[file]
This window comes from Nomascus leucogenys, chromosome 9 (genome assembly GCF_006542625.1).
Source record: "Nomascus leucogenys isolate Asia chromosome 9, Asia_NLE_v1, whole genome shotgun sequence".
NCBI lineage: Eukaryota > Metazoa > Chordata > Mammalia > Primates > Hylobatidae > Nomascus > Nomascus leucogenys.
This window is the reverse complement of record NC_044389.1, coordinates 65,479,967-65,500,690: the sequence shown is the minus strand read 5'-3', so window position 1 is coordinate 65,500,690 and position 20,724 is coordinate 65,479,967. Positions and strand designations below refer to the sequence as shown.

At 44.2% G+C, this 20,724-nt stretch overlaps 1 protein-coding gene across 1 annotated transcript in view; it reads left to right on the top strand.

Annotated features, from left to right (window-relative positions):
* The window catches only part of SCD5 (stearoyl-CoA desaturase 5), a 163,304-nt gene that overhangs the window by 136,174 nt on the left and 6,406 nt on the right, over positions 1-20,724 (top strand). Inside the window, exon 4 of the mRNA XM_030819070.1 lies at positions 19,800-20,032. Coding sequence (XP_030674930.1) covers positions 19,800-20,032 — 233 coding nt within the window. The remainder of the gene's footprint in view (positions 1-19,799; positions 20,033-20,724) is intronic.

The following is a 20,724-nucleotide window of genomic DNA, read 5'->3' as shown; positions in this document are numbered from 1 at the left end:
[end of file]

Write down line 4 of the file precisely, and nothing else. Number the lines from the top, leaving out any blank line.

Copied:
This window is the reverse complement of record NC_044389.1, coordinates 65,479,967-65,500,690: the sequence shown is the minus strand read 5'-3', so window position 1 is coordinate 65,500,690 and position 20,724 is coordinate 65,479,967. Positions and strand designations below refer to the sequence as shown.